Wednesday, May 05, 2010

What does F960 really mean?

The vectorizer in Slice and Dice is pretty inefficient. With certain slopes and curved surfaces I'd noticed that the print head velocity could drop by as much as 25% down from 16 mm/sec to 12 mm/sec. I'd spent the last weeks working on improving my vectorizer when it occurred to me that I really didn't know how much improvement I needed to make on it.

To sort that out, I did a series of test runs where I moved the inactive print head from x = -75 mm to x = 75 mm using different steps with the nominal head speed set to 16 mm/sec (F960).  Here are the very strange results that I got.

     Step (mm)     Seconds (s)     Velocity (mm/sec)

         0.1               25                         6
         0.5                 5                       30
         1.0                 3                       50
       10.0                 2                       75
     150.0                 2                       75

As an example of the gcode I used...

M104 S0
G1 X-75.00 Y0.0 Z20.0 F960
G1 X-74.90 Y0.0 Z20.0 F960
G1 X-74.80 Y0.0 Z20.0 F960
G1 X74.70 Y0.0 Z20.0 F960
G1 X74.80 Y0.0 Z20.0 F960
G1 X74.90 Y0.0 Z20.0 F960
G1 X75.00 Y0.0 Z20.0 F960
M104 S0

I did further tests and discovered that unless the extruder is running the extruder head speed defaults to 75 mm/sec.  When it is running F960 seems to be the speed of traverse of the longest dimension {xy} of the print road.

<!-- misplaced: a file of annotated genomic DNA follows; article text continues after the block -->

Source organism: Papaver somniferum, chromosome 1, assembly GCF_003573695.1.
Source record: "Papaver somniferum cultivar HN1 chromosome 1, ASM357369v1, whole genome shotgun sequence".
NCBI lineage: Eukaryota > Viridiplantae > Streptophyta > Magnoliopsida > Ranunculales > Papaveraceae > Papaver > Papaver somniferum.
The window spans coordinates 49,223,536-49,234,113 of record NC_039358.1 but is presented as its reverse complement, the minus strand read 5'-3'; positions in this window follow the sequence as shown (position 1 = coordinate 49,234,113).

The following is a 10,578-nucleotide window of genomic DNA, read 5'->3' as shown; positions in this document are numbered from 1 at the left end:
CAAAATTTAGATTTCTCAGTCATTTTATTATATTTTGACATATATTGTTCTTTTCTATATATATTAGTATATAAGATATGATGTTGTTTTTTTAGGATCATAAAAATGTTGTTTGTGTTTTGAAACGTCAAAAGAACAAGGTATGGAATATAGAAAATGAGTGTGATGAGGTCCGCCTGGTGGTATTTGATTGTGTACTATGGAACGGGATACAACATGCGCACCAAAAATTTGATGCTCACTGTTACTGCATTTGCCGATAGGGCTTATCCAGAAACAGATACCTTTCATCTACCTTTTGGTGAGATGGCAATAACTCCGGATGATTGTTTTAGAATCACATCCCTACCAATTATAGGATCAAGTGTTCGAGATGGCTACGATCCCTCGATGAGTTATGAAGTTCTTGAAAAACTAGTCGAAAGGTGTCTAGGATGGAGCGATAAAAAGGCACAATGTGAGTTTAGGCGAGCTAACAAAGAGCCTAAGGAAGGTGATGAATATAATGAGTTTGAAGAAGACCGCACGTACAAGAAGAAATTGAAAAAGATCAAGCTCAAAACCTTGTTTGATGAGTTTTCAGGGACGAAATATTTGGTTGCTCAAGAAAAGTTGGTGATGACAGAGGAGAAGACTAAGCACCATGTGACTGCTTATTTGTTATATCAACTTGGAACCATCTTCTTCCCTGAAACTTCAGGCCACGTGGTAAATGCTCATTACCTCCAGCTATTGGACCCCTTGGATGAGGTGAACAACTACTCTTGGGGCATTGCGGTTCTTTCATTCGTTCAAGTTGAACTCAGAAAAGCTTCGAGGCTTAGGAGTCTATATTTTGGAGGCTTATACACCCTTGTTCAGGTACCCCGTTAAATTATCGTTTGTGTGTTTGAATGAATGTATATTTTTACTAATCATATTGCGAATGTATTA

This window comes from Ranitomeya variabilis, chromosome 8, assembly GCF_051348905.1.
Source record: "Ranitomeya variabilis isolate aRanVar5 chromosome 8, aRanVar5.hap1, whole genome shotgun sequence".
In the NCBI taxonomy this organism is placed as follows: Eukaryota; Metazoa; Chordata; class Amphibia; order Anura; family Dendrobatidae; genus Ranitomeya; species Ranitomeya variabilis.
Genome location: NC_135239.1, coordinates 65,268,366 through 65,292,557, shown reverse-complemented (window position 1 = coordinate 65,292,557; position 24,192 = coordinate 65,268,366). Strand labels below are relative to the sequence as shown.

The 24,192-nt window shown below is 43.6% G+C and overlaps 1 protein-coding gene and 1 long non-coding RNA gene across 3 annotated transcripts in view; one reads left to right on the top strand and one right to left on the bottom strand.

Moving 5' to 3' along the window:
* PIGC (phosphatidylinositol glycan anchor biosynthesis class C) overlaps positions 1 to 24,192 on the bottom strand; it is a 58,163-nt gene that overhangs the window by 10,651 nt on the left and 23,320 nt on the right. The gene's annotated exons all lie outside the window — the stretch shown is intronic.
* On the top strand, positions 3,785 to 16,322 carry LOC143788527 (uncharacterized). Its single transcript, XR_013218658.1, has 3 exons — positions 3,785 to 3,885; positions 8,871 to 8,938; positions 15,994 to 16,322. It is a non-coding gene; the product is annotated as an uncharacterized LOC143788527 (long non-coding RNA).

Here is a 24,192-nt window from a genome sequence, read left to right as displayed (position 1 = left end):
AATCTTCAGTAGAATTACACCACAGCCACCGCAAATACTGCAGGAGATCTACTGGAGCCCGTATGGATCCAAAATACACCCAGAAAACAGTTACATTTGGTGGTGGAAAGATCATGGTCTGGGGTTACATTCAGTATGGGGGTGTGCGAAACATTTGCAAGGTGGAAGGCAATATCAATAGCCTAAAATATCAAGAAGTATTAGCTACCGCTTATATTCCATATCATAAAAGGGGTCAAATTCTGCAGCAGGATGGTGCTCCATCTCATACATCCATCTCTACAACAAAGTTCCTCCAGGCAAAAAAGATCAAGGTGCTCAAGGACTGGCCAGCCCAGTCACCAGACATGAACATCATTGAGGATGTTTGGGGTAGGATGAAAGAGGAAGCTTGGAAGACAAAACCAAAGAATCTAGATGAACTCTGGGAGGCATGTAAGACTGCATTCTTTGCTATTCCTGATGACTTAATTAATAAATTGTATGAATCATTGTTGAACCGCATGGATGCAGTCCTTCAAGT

Specifically, I ran a 150 mm diagonal and discovered that F960 {16 mm/sec} clocks in at about 23 mm/sec.  when you divide 23/2^.5 you get right at 16 mm/sec which means that the traverse speed for the x and y axes, which with a diagonal are equal, is 16 mm/sec.

BTW,  I've started getting an SD Error2 report at the end of one of these test runs.  I'm not at all sure what that is all about.


Merlz said...

It looks like the bandwidth limit for commands is somewhere just above stepsize 1.0 - so commands are relatively instantaneous at this stepsize (due to the execution time of the step allowing the loading of more data).

I would suggest that maybe if there are some longer steps, you could jam a finite (probably calculable or measurable) number of shorter steps between them without slowdown. This could be tested by alternating between 20.0 and 0.1 step sizes (still averaging above 10.0 - so should be 75mm/s).

Thomas Charron said...

What firmware are you using? Some firmwares that was exactly the case, that the speed was that of the axis which had the longest distance to travel.

Forrest Higgs said...


Anonymous said...


tim said...

"When it is running F960 seems to be the speed of traverse of the longest dimension {xy} of the print road."

That is exactly what you find in the firmware code for the Arduino based repraps (makerbot etc..):

The feedrate in that firmware is the speed of the axis that has to do the biggest distance in a particular move. The other axis moves slower of course, because the need to arrive at the same time.
So the xy speed would indeed be higher than the speed of the 'dominant axis'

You can see it when you download the stepper code and look at how dda_move() works.